The organization’s governance model will set these standards and your role assignment review process becomes the compliance tool to ensure the control is being met.
There are many tools that can help store, combine, distribute, and update this data. Some examples are here.
- Q Software has a Periodic Access Review module that allows organizations to store most of the additional attributes and include them in the review data. It also allows system administrators to automatically update the user-role relationships based on role owner actions, making the follow up work more accurate and efficient.
- E1 Orchestrator Studio can connect multiple sources of information, but a central place to put the data is still needed. On the end of the process, Orchestrator could be used to update system records but again, it will need a source data. With this approach the listing, distribution, and review process will likely be managed outside the system.
- Business Intelligence systems like PowerBI and ReportsNow can serve the purpose of displaying the information but the approval process and any required updates will be managed outside the system.
We see many examples where this documentation is not done at all or the process is very manual, using Excel as the data repository, merging data through myriad of lookup references, and distributing multiple copies of a spreadsheet to the role owners. Then, when the administrators get the spreadsheets back, they have a manual task to update the user-role relationship records in the system.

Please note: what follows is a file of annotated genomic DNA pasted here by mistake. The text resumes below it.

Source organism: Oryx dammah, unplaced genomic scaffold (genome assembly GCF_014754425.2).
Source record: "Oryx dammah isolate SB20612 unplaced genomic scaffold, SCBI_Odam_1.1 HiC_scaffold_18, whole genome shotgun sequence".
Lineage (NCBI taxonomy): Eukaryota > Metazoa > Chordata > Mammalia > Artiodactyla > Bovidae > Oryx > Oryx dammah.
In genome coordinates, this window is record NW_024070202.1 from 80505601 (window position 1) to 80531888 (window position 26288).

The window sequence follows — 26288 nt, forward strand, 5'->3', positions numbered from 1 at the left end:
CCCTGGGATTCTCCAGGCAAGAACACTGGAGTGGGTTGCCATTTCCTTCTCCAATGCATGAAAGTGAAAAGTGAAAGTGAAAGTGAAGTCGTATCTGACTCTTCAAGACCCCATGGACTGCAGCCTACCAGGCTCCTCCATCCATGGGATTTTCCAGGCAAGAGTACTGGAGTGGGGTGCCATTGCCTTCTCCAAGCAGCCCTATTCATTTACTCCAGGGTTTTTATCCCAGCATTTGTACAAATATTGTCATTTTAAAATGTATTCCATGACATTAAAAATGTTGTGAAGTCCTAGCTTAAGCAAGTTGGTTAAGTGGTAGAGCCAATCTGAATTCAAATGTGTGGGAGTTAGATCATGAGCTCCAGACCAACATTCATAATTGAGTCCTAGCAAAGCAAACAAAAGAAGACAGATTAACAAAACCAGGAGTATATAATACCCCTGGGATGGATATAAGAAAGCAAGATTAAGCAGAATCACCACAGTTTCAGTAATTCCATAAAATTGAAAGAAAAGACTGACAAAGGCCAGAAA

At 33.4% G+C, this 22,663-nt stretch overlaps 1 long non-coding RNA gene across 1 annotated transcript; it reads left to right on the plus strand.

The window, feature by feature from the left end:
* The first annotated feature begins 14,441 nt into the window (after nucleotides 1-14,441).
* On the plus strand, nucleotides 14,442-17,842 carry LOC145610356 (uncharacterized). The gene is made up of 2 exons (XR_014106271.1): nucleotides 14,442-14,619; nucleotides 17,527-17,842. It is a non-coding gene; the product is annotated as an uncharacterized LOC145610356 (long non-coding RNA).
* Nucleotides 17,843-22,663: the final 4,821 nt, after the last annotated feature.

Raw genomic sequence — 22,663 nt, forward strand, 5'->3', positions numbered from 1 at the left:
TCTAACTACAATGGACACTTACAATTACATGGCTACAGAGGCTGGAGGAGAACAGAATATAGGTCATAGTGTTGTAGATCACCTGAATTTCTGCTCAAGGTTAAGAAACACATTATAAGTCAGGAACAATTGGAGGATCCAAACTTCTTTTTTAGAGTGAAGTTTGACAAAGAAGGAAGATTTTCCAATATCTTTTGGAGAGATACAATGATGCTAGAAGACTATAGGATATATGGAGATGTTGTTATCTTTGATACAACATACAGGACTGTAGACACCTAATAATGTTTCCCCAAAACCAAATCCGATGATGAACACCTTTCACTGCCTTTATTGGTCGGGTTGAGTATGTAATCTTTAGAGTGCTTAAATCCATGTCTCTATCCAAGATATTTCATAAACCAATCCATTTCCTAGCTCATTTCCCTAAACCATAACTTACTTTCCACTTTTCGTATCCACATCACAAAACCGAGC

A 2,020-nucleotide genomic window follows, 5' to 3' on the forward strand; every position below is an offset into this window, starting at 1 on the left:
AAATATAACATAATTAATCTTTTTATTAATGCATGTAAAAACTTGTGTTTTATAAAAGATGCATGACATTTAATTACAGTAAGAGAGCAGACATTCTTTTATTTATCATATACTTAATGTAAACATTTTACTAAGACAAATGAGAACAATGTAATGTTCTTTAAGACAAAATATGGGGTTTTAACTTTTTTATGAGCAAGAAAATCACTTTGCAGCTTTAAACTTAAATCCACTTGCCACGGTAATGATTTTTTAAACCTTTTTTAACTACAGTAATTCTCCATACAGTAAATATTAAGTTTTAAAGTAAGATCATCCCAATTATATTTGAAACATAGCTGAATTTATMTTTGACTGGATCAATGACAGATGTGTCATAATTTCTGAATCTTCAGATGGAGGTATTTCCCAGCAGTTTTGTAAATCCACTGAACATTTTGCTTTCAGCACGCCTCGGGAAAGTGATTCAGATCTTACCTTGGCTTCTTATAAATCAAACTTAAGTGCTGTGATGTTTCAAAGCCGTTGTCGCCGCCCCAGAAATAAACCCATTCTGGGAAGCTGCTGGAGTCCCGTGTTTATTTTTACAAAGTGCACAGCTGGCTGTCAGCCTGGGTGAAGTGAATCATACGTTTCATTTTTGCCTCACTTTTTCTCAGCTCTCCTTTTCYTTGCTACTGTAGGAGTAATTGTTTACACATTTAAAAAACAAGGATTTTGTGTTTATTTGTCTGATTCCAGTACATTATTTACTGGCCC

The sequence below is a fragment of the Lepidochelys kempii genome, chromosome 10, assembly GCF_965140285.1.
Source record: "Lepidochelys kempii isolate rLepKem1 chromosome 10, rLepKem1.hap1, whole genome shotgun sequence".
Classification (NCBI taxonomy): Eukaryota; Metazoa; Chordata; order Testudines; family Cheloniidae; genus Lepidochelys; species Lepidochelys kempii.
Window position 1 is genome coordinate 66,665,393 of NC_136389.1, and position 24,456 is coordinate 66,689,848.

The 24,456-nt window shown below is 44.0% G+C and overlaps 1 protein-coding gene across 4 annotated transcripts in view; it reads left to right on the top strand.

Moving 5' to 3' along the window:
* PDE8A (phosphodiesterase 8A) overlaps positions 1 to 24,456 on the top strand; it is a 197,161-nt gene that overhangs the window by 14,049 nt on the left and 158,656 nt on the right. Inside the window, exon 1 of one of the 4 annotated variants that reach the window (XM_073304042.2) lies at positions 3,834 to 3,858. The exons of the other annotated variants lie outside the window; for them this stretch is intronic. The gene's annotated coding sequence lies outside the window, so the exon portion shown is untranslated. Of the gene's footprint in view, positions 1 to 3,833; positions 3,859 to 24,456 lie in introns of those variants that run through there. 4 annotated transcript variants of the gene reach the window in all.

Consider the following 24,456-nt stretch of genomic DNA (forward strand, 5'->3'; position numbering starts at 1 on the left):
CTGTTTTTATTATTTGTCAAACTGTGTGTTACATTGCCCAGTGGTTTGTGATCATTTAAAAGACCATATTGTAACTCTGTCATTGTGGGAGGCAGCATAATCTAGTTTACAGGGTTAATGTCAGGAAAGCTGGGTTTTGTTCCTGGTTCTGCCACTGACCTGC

Security and related controls are about risk. If users have access to sections of your enterprise application that are not relevant for their job, what risk does that present? Are they accessing something they aren’t licensed for? Are they needlessly performing tasks outside of their job responsibilities? Even in the absence of an internal threat, this process is often part of SOX controls that companies must attest to.
The data needed to support this process is generally available somewhere in the organization so the work is finding a system to combine the data into useful information, managing the review process, and ideally, automatically updating the records.
Automation and workflow are two key aspects of this process that will help overcome friction within the business to take part in these reviews. The role owners that handle signing off on this review are inevitably busy, so the process needs to present them with easy-to-understand information and a smooth process to interact with the data.
Author – Matt Vanderkooy, ERP-One Consulting